2024 will likely mark a turning point for commercial property markets in Australia and other developed countries with 2023 expected to be the low point for total returns, according to Knight Frank’s Will Beardmore-Gray.

Beardmore-Gray, who is Knight Frank’s Senior Partner and Group Chair, said Australia was not dissimilar to other global developed economies.  

“We have been seeing rising inflation and interest rates, which has been impacting capital values globally for commercial property,” he said.  

“With rates likely to rise a little further in Australia, pressures on real estate capital values are likely to remain this year, but a return to stronger economic growth from 2024, combined with declining interest rates, is expected to lead to a notable improvement.  

“The themes we are seeing around the world are fully reflected in Australia, with plenty of cause for optimism in commercial property markets next year and beyond.”  

Will Beardmore-Gray, Senior Partner and Group Chair at Knight Frank.

Most forecasts in Australia have the cash rate, which stands at 4.1%, experiencing one or two more increases before being cut in 2024 as inflation eases.  

Knight Frank research shows activity in capital markets has slowed since 2021 and there continues to be insufficient transactional evidence to confirm the exact movement in property values.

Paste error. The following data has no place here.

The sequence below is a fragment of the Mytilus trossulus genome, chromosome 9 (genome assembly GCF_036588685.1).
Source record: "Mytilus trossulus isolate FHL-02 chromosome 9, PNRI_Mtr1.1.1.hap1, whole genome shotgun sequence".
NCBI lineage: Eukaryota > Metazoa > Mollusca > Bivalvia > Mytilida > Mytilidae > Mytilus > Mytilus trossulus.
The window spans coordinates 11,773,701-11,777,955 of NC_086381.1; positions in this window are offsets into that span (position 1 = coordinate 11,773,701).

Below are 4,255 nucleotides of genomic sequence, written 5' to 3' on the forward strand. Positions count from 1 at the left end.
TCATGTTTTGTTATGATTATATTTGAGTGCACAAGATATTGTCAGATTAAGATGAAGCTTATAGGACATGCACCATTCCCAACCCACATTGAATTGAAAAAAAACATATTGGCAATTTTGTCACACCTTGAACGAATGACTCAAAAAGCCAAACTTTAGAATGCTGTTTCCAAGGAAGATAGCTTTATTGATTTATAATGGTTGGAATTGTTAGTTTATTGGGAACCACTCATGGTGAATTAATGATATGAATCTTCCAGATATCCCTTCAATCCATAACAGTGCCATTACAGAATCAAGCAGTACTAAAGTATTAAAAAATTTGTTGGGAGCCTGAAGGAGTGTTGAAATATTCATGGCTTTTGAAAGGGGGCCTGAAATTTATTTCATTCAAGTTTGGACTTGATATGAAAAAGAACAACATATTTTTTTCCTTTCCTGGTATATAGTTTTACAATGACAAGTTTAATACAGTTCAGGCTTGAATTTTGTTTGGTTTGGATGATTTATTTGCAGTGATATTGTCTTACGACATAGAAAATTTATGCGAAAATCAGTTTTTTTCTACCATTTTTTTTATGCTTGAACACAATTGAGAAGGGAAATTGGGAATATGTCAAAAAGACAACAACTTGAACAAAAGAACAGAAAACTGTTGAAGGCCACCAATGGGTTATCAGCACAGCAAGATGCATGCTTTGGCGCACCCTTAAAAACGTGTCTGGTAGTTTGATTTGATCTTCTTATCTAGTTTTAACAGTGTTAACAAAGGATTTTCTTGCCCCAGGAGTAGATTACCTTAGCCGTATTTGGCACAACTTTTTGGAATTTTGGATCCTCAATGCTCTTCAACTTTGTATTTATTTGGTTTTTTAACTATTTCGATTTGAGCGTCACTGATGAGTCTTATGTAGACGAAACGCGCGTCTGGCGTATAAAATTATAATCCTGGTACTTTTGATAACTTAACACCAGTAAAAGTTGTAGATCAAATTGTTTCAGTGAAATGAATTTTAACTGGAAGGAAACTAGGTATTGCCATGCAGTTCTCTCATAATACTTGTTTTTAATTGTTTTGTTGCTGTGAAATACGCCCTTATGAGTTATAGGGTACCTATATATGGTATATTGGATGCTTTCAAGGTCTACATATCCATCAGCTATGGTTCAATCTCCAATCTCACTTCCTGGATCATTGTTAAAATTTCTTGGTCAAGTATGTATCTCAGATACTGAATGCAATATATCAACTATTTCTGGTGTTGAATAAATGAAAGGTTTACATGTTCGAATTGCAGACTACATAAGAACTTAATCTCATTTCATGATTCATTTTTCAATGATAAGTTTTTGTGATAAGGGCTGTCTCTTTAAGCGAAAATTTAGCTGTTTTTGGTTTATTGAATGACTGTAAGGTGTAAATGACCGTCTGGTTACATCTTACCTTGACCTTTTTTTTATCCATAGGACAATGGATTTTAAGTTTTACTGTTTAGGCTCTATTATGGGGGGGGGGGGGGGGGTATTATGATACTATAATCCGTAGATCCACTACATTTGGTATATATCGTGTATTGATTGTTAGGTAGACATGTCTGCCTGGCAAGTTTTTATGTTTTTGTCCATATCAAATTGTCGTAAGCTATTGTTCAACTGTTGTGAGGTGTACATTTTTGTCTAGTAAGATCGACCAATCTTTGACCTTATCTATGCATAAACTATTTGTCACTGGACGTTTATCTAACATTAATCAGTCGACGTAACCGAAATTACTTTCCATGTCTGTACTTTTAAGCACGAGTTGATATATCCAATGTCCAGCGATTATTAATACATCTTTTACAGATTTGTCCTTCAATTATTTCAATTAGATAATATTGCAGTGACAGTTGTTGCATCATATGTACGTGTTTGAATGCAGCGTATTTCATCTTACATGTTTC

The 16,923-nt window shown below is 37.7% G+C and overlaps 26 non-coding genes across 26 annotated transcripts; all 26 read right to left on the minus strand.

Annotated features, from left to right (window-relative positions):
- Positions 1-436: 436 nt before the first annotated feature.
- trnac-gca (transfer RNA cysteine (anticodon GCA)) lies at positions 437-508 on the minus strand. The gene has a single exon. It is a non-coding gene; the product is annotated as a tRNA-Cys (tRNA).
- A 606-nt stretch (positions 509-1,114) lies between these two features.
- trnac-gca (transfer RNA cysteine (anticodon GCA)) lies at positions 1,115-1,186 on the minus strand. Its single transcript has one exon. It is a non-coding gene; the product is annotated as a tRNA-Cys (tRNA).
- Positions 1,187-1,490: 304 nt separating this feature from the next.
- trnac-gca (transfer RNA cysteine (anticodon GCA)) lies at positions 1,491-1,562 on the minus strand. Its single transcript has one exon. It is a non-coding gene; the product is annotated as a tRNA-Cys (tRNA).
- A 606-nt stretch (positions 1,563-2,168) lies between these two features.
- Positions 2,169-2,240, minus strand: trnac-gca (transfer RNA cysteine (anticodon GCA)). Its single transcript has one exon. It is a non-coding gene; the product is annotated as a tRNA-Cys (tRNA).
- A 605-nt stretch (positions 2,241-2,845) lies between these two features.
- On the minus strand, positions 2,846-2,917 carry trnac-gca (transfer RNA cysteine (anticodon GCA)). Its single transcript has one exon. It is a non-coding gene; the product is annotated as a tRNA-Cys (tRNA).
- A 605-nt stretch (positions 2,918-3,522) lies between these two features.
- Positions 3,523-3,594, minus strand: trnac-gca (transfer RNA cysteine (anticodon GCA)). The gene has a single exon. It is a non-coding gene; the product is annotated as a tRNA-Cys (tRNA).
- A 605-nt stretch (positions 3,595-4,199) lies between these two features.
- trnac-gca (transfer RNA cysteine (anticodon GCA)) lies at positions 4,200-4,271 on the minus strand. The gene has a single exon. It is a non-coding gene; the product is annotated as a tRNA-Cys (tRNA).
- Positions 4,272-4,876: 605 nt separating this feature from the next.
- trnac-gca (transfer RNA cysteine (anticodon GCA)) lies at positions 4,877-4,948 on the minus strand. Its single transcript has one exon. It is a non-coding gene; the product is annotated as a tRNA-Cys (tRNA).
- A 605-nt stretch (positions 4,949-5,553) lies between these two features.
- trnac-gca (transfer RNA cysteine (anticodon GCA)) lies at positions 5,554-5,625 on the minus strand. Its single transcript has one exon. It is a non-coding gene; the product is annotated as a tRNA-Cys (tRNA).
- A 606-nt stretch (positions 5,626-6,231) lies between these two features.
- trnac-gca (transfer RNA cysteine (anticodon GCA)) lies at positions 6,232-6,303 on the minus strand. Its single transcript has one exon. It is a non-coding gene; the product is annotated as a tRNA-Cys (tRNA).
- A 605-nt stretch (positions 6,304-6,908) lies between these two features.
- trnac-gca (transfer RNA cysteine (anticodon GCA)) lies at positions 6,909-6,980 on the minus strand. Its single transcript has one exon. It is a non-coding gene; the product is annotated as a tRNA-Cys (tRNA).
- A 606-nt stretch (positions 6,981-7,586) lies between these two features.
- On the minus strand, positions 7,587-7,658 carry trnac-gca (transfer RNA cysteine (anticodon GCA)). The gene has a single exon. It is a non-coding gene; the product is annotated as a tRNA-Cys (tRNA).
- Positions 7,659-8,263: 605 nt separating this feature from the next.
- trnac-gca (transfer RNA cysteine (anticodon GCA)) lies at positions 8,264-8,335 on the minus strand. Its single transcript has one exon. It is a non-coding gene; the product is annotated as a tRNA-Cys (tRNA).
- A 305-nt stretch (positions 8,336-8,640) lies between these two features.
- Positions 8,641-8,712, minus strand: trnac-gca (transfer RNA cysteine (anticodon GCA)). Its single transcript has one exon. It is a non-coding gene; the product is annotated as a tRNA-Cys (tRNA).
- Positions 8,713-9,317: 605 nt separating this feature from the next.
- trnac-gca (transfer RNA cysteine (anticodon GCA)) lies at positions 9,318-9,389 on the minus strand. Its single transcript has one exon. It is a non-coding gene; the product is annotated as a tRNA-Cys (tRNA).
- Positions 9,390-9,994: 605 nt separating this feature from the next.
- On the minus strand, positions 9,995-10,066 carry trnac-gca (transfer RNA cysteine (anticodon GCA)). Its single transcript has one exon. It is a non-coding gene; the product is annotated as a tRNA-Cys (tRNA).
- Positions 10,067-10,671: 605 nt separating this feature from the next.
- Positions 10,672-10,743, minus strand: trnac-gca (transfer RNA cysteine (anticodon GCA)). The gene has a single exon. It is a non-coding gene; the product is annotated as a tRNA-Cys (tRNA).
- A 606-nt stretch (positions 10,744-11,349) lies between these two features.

While formal valuations are only now starting to shift, it is estimated that prime office and industrial yields have moved out by around 75 to 100 basis points.

Beardmore-Gray said there was strong underlying demand for Australian assets from major institutional and private investors, but many were prepared to wait for greater clarity on the outlook.  

“We expect deal momentum to gradually pick up once the Federal Reserve in the United States and RBA signal that they have reached the peak of the rate hike cycle as this will help instil greater confidence in the outlook and shift the focus to potential rate cuts in 2024 to 2025.  

“Japanese investors are quite active at the moment and are a key source of demand for larger deals, given their relatively low cost of debt.”  

Beardmore-Gray said he believed there were substantial opportunities for well-capitalised commercial real estate developers to secure the best sites for the delivery of new and upgraded space over the year ahead.  

“There is a lack of high-quality best-in-class office and commercial space and a need for greener and more environmentally friendly buildings in most major markets to meet more exacting occupier requirements and tighter environmental regulation.  

“We also believe there will be strong opportunities in the best located logistics properties, living sector accommodation and some specialist sectors, including healthcare and data centres, which are likely to receive a boost from AI data requirements.”